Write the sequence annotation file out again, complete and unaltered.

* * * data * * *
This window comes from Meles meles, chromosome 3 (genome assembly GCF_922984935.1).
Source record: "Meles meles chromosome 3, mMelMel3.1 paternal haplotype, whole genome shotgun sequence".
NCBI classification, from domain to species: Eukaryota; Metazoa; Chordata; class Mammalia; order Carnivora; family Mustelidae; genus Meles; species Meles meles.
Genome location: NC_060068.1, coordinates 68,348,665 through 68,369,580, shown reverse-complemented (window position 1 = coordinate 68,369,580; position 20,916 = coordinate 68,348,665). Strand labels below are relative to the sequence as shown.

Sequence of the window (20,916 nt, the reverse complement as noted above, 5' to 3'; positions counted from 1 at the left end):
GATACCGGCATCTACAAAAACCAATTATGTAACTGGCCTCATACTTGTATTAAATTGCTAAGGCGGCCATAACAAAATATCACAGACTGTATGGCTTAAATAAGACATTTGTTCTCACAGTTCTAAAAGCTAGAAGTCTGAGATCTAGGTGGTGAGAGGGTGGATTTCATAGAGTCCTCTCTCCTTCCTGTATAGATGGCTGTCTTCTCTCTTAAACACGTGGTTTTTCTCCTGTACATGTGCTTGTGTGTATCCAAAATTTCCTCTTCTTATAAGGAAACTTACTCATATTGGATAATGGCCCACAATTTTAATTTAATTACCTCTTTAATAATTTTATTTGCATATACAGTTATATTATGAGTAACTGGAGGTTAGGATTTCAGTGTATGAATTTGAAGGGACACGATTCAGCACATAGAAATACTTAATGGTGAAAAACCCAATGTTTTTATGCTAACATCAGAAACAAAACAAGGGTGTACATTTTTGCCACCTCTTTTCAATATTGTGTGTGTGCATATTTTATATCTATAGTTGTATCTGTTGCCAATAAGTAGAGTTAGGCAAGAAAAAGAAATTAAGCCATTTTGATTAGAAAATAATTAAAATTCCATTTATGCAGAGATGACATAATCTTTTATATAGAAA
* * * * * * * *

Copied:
This window comes from Meles meles, chromosome 3 (genome assembly GCF_922984935.1).
Source record: "Meles meles chromosome 3, mMelMel3.1 paternal haplotype, whole genome shotgun sequence".
NCBI classification, from domain to species: Eukaryota; Metazoa; Chordata; class Mammalia; order Carnivora; family Mustelidae; genus Meles; species Meles meles.
Genome location: NC_060068.1, coordinates 68,348,665 through 68,369,580, shown reverse-complemented (window position 1 = coordinate 68,369,580; position 20,916 = coordinate 68,348,665). Strand labels below are relative to the sequence as shown.

Sequence of the window (20,916 nt, the reverse complement as noted above, 5' to 3'; positions counted from 1 at the left end):
GATACCGGCATCTACAAAAACCAATTATGTAACTGGCCTCATACTTGTATTAAATTGCTAAGGCGGCCATAACAAAATATCACAGACTGTATGGCTTAAATAAGACATTTGTTCTCACAGTTCTAAAAGCTAGAAGTCTGAGATCTAGGTGGTGAGAGGGTGGATTTCATAGAGTCCTCTCTCCTTCCTGTATAGATGGCTGTCTTCTCTCTTAAACACGTGGTTTTTCTCCTGTACATGTGCTTGTGTGTATCCAAAATTTCCTCTTCTTATAAGGAAACTTACTCATATTGGATAATGGCCCACAATTTTAATTTAATTACCTCTTTAATAATTTTATTTGCATATACAGTTATATTATGAGTAACTGGAGGTTAGGATTTCAGTGTATGAATTTGAAGGGACACGATTCAGCACATAGAAATACTTAATGGTGAAAAACCCAATGTTTTTATGCTAACATCAGAAACAAAACAAGGGTGTACATTTTTGCCACCTCTTTTCAATATTGTGTGTGTGCATATTTTATATCTATAGTTGTATCTGTTGCCAATAAGTAGAGTTAGGCAAGAAAAAGAAATTAAGCCATTTTGATTAGAAAATAATTAAAATTCCATTTATGCAGAGATGACATAATCTTTTATATAGAAA